The undulated moray (Gymnothorax undulatus) is a distinctive moray eel, taking its name from the pattern of light undulating lines that form a faint net-pattern along its long, sinuous body (3)(4). An otherwise dark green to black-brown eel, the head is bright yellow in colour and a conspicuous yellow line runs along the top of the dorsal fin. A thin membrane covers all of the fins and runs around the body from the dorsal fin, round the tail fin to the anal fin(5). As a voracious predator, the undulated moray has large, elongated jaws, with the lower jaw being slightly hooked (3), and the mouth is armed with rows of long, thin, fang-like teeth (6). Like other moray eels, the undulated moray does not have scales, and so to protect itself from parasites and scrapes, it secretes a protective layer of mucus over the thick, muscular body (7).
The undulated moray is a nocturnal species that uses its keen sense of smell to actively and aggressively hunt for fish, octopus and crustaceans, consuming almost anything that will fit in its mouth (2)(3)(6). When prey is captured, it uses a specialised second set of jaws within the throat to grasp onto the prey and drag it back into the throat (8).
Not much is known about the biology of the undulated moray, but in other species of moray eel, the male begins courtship by displaying to a female, before entwining around the female’s body (7). Once pair formation is complete, the female spawns large numbers of heavily-yolked eggs, which are fertilised externally by the male. Small, ribbon-shaped larvae subsequently emerge from the eggs to drift passively in ocean currents as part of the zooplankton community, before growing large enough to establish a territory on a reef (7)(9).
Occurring in coastal areas and around islands in the Indian Ocean and western, central and eastern Pacific Ocean, the greatest density of undulated morays is found throughout south-east Asia, from Indonesia and the Philippines southwards to northern Australia (2).
The undulated moray does not appear to be under any immediate threat of extinction, although it is occasionally targeted by commercial fisheries and is also captured for aquariums or use in traditional Chinese ‘medicine’ (2).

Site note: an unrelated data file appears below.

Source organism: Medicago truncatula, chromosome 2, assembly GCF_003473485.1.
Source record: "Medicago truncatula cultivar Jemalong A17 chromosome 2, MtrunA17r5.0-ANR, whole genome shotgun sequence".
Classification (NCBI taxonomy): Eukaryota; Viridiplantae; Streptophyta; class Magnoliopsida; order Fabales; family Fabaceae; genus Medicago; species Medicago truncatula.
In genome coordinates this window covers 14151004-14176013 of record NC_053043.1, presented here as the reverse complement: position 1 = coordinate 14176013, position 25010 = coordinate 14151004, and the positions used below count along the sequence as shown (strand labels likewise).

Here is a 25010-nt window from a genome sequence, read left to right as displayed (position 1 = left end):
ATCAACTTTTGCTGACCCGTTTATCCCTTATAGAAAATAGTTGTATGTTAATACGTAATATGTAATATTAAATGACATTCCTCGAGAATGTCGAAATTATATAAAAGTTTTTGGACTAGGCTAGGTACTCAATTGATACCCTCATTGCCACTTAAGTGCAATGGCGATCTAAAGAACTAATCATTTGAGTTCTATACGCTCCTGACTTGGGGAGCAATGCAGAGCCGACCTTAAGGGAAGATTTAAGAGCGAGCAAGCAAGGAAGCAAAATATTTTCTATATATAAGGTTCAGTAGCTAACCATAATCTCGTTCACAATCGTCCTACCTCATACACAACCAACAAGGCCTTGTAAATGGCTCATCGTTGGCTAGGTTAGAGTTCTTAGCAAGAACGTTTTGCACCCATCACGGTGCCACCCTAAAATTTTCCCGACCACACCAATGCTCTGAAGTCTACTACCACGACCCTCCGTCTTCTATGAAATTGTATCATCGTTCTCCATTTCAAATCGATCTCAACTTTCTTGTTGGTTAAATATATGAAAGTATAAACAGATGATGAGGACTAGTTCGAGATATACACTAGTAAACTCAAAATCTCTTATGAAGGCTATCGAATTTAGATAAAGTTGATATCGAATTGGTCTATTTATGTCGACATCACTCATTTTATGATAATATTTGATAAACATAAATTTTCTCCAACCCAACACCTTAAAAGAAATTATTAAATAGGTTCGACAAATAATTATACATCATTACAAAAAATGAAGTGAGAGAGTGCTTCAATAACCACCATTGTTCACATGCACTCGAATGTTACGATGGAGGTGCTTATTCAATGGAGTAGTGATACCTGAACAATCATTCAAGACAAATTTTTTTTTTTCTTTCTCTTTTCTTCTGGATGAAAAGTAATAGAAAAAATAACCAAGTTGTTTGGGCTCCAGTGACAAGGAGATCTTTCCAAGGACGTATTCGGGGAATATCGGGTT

In fish, an unpaired fin on the under surface of a fish, behind the anus.
Diverse group of arthropods (a phylum of animals with jointed limbs and a hard chitinous exoskeleton) characterised by the possession of two pairs of antennae, one pair of mandibles (parts of the mouthparts used for handling and processing food) and two pairs of maxillae (appendages used in eating, which are located behind the mandibles). Includes crabs, lobsters, shrimps, woodlice and barnacles.
The unpaired fin found on the back of the body of fish, or the raised structure on the back of most cetaceans.
The fusion of gametes (male and female reproductive cells) to produce an embryo, which grows into a new individual.
Stage in an animal’s lifecycle after it hatches from the egg. Larvae are typically very different in appearance to adults; they are able to feed and move around but usually are unable to reproduce.
Active at night.
An organism that derives its food from, and lives in or on, another living organism at the host’s expense.
An area occupied and defended by an animal, a pair of animals or a colony.
Tiny aquatic animals that drift with currents or swim weakly in water.
Sadovy, Y. and Cornish, A.S. (2000) Reef Fishes of Hong Kong. Hong Kong University Press, Hong Kong.
King, D. and Fraser, V. (2001) More Reef Fishes and Nudibranchs. Struik Publishers, Cape Town, South Africa.
Allen, G.R. and Robertson, D.R. (1994) Fishes of the Tropical Eastern Pacific. Crawford House Press Pty Ltd, Bathurst, Australia.
Bohlke, E.B. and Randall, J.E. (2000) A review of the moray eels (Angulliformes: Muraenidae) of the Hawaiian Islands, with descriptions of two new species. Proceedings of The Academy of Natural Sciences, 150: 203-278.
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